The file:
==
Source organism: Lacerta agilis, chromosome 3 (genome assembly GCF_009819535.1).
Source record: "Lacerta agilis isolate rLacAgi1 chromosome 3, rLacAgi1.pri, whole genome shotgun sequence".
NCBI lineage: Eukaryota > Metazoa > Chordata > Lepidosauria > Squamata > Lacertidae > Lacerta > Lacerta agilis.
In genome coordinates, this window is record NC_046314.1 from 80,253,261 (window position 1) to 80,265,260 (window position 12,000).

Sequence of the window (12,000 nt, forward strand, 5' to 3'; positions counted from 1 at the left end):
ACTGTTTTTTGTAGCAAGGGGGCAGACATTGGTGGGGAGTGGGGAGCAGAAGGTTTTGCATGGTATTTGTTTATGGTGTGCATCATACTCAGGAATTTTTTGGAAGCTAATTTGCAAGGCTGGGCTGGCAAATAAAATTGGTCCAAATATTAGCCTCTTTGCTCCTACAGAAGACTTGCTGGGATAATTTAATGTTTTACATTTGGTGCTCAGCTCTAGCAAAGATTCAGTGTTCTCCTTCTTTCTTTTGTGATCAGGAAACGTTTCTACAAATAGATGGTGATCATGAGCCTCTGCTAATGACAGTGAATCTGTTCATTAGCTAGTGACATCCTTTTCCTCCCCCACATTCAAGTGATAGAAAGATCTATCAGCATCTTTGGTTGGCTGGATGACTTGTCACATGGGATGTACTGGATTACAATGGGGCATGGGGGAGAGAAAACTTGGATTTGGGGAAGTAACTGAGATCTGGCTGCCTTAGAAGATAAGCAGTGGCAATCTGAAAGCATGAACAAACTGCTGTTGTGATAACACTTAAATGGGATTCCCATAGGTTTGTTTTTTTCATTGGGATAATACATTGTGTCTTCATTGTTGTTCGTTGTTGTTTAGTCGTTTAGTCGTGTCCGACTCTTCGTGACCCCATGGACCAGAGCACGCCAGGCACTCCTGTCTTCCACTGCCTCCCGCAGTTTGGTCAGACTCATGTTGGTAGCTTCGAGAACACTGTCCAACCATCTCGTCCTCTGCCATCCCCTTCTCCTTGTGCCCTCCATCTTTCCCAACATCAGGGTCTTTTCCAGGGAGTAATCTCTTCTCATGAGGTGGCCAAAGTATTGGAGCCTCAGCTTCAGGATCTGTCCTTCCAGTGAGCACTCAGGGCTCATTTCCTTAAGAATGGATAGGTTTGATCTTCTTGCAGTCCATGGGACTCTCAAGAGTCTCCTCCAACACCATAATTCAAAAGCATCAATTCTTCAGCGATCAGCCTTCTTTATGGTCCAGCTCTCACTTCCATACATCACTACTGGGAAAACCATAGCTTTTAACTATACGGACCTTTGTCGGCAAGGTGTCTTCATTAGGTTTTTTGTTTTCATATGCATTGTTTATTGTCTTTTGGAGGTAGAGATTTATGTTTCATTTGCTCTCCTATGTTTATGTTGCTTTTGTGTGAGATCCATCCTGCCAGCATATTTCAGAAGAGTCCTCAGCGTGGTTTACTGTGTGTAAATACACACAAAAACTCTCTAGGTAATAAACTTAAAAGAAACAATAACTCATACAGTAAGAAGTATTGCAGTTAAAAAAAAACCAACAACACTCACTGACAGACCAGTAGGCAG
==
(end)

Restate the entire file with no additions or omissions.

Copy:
Source organism: Lacerta agilis, chromosome 3 (genome assembly GCF_009819535.1).
Source record: "Lacerta agilis isolate rLacAgi1 chromosome 3, rLacAgi1.pri, whole genome shotgun sequence".
NCBI lineage: Eukaryota > Metazoa > Chordata > Lepidosauria > Squamata > Lacertidae > Lacerta > Lacerta agilis.
In genome coordinates, this window is record NC_046314.1 from 80,253,261 (window position 1) to 80,265,260 (window position 12,000).

Sequence of the window (12,000 nt, forward strand, 5' to 3'; positions counted from 1 at the left end):
ACTGTTTTTTGTAGCAAGGGGGCAGACATTGGTGGGGAGTGGGGAGCAGAAGGTTTTGCATGGTATTTGTTTATGGTGTGCATCATACTCAGGAATTTTTTGGAAGCTAATTTGCAAGGCTGGGCTGGCAAATAAAATTGGTCCAAATATTAGCCTCTTTGCTCCTACAGAAGACTTGCTGGGATAATTTAATGTTTTACATTTGGTGCTCAGCTCTAGCAAAGATTCAGTGTTCTCCTTCTTTCTTTTGTGATCAGGAAACGTTTCTACAAATAGATGGTGATCATGAGCCTCTGCTAATGACAGTGAATCTGTTCATTAGCTAGTGACATCCTTTTCCTCCCCCACATTCAAGTGATAGAAAGATCTATCAGCATCTTTGGTTGGCTGGATGACTTGTCACATGGGATGTACTGGATTACAATGGGGCATGGGGGAGAGAAAACTTGGATTTGGGGAAGTAACTGAGATCTGGCTGCCTTAGAAGATAAGCAGTGGCAATCTGAAAGCATGAACAAACTGCTGTTGTGATAACACTTAAATGGGATTCCCATAGGTTTGTTTTTTTCATTGGGATAATACATTGTGTCTTCATTGTTGTTCGTTGTTGTTTAGTCGTTTAGTCGTGTCCGACTCTTCGTGACCCCATGGACCAGAGCACGCCAGGCACTCCTGTCTTCCACTGCCTCCCGCAGTTTGGTCAGACTCATGTTGGTAGCTTCGAGAACACTGTCCAACCATCTCGTCCTCTGCCATCCCCTTCTCCTTGTGCCCTCCATCTTTCCCAACATCAGGGTCTTTTCCAGGGAGTAATCTCTTCTCATGAGGTGGCCAAAGTATTGGAGCCTCAGCTTCAGGATCTGTCCTTCCAGTGAGCACTCAGGGCTCATTTCCTTAAGAATGGATAGGTTTGATCTTCTTGCAGTCCATGGGACTCTCAAGAGTCTCCTCCAACACCATAATTCAAAAGCATCAATTCTTCAGCGATCAGCCTTCTTTATGGTCCAGCTCTCACTTCCATACATCACTACTGGGAAAACCATAGCTTTTAACTATACGGACCTTTGTCGGCAAGGTGTCTTCATTAGGTTTTTTGTTTTCATATGCATTGTTTATTGTCTTTTGGAGGTAGAGATTTATGTTTCATTTGCTCTCCTATGTTTATGTTGCTTTTGTGTGAGATCCATCCTGCCAGCATATTTCAGAAGAGTCCTCAGCGTGGTTTACTGTGTGTAAATACACACAAAAACTCTCTAGGTAATAAACTTAAAAGAAACAATAACTCATACAGTAAGAAGTATTGCAGTTAAAAAAAAACCAACAACACTCACTGACAGACCAGTAGGCAG